Marginalia, Graduate Blog

Film Reviews

Steven Spiel

We watched a few films recently, and I wanted to give a few reviews. Studying at Columbia College Chicago’s Music Composition for the Screen MFA program has changed my perspective and helped me see both films and film scores in a new light. Up for review today are The Hobbit, Les Miserables, and Jiro Dreams of Sushi.

THE HOBBIT

My Take:

I’m partial to Martin Freeman after his stunning acting in BBC’s Sherlock. I don’t think Peter Jackson could have picked a better lead. In fact, imdb.com shares in their trivia section that other actors were considered for the roll and that scheduling conflicts got in the way, but Peter Jackson reworked the entire shooting schedule around Martin Freeman to make it work. Good choice, I say.

Howard Shore hit the ball out of the park again. I was curious to see what he would do compositionally. He was presented with a dilemma similar to that of John Williams when he scored the prequels to legendary films. He could have done a few thing: (1) write entirely new themes with no reference to the previous films; (2) treat it as an entire work, strip down LOTR themes to their essence, and let them develop over the space of 6 films; or (3) use the same themes without alteration. It seems Howard Shore did a mixture of the three. There were many more references than I expected, but it flowed nicely and was orchestrated brilliantly. And, Howard Shore writes it all out by hand. No software is used in the compositional process. That just goes to show that you don’t need the very best equipment to write the very best music.

Others’ Reviews:

We’ll let the Onion speak for itself…

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Les Miserables

My Take:

The film was emotionally engineered. Looking at the singing too technically will give you a skewed perspective. The acting was mostly excellent, and the cinematography was superb. Claude-Michel Schönberg wrote an excellent new song specifically for the film “Suddenly”. I look forward to him winning best original song with that one.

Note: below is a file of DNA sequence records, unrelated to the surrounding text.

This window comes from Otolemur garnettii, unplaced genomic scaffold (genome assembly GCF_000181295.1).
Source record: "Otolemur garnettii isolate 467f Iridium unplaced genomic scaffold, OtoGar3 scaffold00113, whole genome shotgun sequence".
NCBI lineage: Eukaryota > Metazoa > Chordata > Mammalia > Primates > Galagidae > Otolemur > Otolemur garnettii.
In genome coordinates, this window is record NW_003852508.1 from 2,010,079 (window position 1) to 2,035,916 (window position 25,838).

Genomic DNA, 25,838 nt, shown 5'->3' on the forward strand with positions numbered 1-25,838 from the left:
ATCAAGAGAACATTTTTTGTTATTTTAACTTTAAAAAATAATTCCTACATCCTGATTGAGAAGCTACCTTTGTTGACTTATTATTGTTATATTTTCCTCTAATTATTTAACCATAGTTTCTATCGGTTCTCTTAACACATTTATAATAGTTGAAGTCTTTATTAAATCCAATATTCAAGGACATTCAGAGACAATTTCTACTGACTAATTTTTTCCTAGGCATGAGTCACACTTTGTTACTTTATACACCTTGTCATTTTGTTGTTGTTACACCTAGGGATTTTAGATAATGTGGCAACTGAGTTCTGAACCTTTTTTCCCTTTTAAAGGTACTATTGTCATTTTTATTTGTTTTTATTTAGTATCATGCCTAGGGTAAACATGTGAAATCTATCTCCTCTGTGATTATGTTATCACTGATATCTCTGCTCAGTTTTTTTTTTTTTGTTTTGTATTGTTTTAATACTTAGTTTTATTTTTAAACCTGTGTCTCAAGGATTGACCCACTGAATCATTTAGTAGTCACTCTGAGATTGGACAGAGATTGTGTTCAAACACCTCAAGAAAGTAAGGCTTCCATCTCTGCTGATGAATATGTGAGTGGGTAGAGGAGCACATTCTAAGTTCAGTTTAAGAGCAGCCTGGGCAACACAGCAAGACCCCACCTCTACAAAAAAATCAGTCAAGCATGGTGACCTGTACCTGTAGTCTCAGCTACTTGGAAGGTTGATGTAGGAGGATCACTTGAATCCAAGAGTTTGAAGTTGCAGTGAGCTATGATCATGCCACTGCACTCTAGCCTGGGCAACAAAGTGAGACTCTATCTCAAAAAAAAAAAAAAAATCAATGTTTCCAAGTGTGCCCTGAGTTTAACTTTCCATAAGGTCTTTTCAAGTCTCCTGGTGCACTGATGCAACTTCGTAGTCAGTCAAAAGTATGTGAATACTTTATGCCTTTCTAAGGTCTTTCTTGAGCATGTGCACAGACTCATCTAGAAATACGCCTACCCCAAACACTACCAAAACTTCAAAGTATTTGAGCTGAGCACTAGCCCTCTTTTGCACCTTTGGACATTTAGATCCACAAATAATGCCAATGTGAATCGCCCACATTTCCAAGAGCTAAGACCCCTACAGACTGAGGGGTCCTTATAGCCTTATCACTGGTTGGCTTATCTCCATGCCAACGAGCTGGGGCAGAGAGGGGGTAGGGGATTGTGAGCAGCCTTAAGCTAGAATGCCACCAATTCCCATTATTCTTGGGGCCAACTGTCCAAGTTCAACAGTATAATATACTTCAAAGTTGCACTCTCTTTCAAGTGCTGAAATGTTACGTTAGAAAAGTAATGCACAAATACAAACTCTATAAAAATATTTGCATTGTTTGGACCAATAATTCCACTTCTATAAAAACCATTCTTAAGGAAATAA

Others’ Reviews:

Sean Pack from the Music Composition for the Screen MFA program said:

“So many Les Mis comments, I guess I should join in. An incredible film. A lot of bad singing, but it just doesn’t matter, because the acting was stunning and the emotional energies were so strong that I was sucked in from the start. An incredibly daunting production that was pulled off very successfully. The orchestrations were brilliant, and Anne Hathaway was stunning. Oh yeah, and Russell Crowe was a fish out of water.”

Sam Richardson is credited as saying:

“Went to the movies with the wife. We saw this obscure movie I had never heard of, some French foreign film. They must have been giving away free tickets because the lines were out the door. Anyway, the movie starts, and Wolverine is singing his guts out. Then Catwoman starts crying and singing, and it’s all very moving. The only problem was the girl next to me, who had apparently read the book or something, starts singing along. It was very distracting. So Wolverine is on the run from the Gladiator, because Catwoman had a baby at Borat’s house, but now she wants Wolverine to care for her. Time skip. A bunch of kids get shot, and in the end, everyone dies. Four stars.

Jiro Dreams of Sushi

Watch it. An excellent documentary with tasteful music. That’s all I have to say. Just watch it.

Film Reviews

We watched a few films recently, and I wanted to give a few reviews. Studying at Columbia College Chicago’s Music Composition for the Screen MFA program has changed my perspective …

Music Composition for the Screen MFA Steven Spiel, steven.spiel@loop.colum.edu
600 S. Michigan Ave. Chicago, IL 60605